Third. The whole male population to be enrolled for military service; all stores and shops to be closed at 12 or 1 o'clock and the whole of the citizens forced to drill and undergo instructions.
Fourth. The citizens so enrolled to be armed with the arms given up and with those of infantry now in service at batteries.
Fifth. Send away as rapidly as can be done without exciting panic all women and children and reduce your population to such as can aid in defense.
Sixth. Give notice that all merchandise, cotton, tobacco, &c., not wanted for military use be sent away within the given time or it will be destroyed.
Seventh. Imprison all persons against whom there is well-grounded suspicion of disloyalty.
Eighth. Purchase all supplies in the district that can be made useful for your army, allowing none to be carried away that you might want in the event that the city is beleaguered.
In executing these orders you will of course use your own discretion so to act as to avoid creating panic as far as possible.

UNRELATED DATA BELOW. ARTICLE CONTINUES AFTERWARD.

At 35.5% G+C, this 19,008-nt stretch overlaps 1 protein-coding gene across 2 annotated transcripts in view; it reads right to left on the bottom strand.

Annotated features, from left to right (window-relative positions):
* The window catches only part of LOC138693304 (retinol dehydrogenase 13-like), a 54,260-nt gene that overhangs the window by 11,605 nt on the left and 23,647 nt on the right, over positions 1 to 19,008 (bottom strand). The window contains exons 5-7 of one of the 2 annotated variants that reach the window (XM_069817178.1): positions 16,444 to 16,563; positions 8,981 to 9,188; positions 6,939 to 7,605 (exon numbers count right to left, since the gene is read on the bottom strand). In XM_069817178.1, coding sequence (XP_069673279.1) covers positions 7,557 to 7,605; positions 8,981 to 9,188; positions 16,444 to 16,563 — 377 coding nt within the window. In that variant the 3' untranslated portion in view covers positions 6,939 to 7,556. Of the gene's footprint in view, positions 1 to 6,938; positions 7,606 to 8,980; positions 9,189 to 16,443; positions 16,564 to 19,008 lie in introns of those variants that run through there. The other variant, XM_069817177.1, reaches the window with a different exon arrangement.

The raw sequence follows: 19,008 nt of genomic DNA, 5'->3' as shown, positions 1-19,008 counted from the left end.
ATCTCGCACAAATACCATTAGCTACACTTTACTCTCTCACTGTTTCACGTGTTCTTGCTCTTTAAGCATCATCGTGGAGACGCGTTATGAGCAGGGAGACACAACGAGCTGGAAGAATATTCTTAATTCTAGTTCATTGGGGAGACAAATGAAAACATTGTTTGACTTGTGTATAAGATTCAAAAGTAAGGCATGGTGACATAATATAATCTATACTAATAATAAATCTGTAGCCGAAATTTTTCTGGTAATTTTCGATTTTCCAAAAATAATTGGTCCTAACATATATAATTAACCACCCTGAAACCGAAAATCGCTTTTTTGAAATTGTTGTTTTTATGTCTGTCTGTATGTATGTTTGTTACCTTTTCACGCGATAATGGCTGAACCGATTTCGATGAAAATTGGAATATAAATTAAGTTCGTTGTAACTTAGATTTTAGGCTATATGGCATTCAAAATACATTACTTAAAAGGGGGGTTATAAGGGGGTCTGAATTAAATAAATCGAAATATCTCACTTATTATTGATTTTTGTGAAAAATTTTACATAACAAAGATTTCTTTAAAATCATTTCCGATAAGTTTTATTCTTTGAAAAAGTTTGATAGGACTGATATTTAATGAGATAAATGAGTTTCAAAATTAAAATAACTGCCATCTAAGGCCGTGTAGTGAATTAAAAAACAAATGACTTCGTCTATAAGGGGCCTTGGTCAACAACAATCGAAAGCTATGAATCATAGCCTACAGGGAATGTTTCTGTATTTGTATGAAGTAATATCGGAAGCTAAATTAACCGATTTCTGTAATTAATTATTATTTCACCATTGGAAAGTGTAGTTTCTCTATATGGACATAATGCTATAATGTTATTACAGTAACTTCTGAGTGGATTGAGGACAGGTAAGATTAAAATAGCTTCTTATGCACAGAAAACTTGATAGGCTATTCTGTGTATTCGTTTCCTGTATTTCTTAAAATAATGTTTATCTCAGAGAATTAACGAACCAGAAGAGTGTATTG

Your obedient servant,
J. P. BENJAMIN,
Secretary of War.
[For various proclamations and orders suspending civil jurisdiction and the writ of habeas corpus, see Series I, Vol. X, Part II, pp. 298, 402, 484, and Vol. XI, Part III, p. 386.]
NEW ORLEANS, LA., March 12, 1862.
JEFFERSON DAVIS, President:
In our opinion the writ of habeas corpus should be suspended immediately in New Orleans. We beg that you will declare martial law here at once, or authorize General Lovell to do so. Answer.
THOMAS O. MOORE,
E. W. MOISE,
RICHMOND, VA., March 13, 1862.
Governor THOMAS O. MOORE,
New Orleans, La.:
You are requested to proclaim martial law in my name over the parishes of Orleans, Jefferson, Saint Bernard and Plaquemine.
AUDITOR'S OFFICE, April 10, 1862.
S. S. BAXTER, Esq.
SIR: At your instance I commit to writing my knowledge of the remaining prisoners from Fairfax County who are to undergo an examination:
James O. Wren is a native of that county and has lived all his life in that and the ajoining counties, the most of the time in Fairfax. I have knonw him upward of twenty-five years. He is a very respectable man and a good citizen, free from difficulties and reliable. He voted